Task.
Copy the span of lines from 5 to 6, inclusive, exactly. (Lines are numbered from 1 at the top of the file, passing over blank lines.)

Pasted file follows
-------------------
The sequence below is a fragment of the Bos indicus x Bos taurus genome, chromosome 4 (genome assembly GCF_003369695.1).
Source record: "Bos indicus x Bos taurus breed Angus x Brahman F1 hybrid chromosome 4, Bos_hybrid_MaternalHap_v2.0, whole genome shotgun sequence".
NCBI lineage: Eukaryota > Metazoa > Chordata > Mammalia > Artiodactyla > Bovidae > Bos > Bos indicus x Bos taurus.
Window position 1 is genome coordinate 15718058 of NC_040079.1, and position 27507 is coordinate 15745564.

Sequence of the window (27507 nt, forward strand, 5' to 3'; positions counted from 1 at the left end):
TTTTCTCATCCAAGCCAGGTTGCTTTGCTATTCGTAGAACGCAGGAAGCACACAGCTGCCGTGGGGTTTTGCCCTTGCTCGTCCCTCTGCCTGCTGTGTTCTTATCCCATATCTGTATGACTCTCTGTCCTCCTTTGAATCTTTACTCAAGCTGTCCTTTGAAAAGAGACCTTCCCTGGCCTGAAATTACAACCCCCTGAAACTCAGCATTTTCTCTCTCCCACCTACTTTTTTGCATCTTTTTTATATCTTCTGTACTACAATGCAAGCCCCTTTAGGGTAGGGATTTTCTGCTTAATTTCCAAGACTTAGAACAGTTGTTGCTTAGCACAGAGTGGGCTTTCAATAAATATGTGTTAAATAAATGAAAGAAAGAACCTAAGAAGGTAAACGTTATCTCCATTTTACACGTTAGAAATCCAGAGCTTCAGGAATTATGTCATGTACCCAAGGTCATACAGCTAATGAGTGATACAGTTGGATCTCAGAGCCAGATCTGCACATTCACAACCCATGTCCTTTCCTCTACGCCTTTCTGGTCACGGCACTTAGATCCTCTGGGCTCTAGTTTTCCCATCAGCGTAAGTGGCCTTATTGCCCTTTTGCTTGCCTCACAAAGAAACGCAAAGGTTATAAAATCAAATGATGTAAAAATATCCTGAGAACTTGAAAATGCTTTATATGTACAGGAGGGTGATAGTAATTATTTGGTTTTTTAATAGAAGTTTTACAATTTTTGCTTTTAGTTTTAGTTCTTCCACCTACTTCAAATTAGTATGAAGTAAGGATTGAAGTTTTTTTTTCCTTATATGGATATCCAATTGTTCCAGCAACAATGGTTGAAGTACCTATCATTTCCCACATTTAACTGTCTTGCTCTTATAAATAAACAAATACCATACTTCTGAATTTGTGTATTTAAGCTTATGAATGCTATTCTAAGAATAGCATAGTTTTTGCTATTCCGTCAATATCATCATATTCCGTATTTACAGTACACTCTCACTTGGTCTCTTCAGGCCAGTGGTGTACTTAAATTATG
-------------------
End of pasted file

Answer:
Sequence of the window (27507 nt, forward strand, 5' to 3'; positions counted from 1 at the left end):
TTTTCTCATCCAAGCCAGGTTGCTTTGCTATTCGTAGAACGCAGGAAGCACACAGCTGCCGTGGGGTTTTGCCCTTGCTCGTCCCTCTGCCTGCTGTGTTCTTATCCCATATCTGTATGACTCTCTGTCCTCCTTTGAATCTTTACTCAAGCTGTCCTTTGAAAAGAGACCTTCCCTGGCCTGAAATTACAACCCCCTGAAACTCAGCATTTTCTCTCTCCCACCTACTTTTTTGCATCTTTTTTATATCTTCTGTACTACAATGCAAGCCCCTTTAGGGTAGGGATTTTCTGCTTAATTTCCAAGACTTAGAACAGTTGTTGCTTAGCACAGAGTGGGCTTTCAATAAATATGTGTTAAATAAATGAAAGAAAGAACCTAAGAAGGTAAACGTTATCTCCATTTTACACGTTAGAAATCCAGAGCTTCAGGAATTATGTCATGTACCCAAGGTCATACAGCTAATGAGTGATACAGTTGGATCTCAGAGCCAGATCTGCACATTCACAACCCATGTCCTTTCCTCTACGCCTTTCTGGTCACGGCACTTAGATCCTCTGGGCTCTAGTTTTCCCATCAGCGTAAGTGGCCTTATTGCCCTTTTGCTTGCCTCACAAAGAAACGCAAAGGTTATAAAATCAAATGATGTAAAAATATCCTGAGAACTTGAAAATGCTTTATATGTACAGGAGGGTGATAGTAATTATTTGGTTTTTTAATAGAAGTTTTACAATTTTTGCTTTTAGTTTTAGTTCTTCCACCTACTTCAAATTAGTATGAAGTAAGGATTGAAGTTTTTTTTTCCTTATATGGATATCCAATTGTTCCAGCAACAATGGTTGAAGTACCTATCATTTCCCACATTTAACTGTCTTGCTCTTATAAATAAACAAATACCATACTTCTGAATTTGTGTATTTAAGCTTATGAATGCTATTCTAAGAATAGCATAGTTTTTGCTATTCCGTCAATATCATCATATTCCGTATTTACAGTACACTCTCACTTGGTCTCTTCAGGCCAGTGGTGTACTTAAATTATG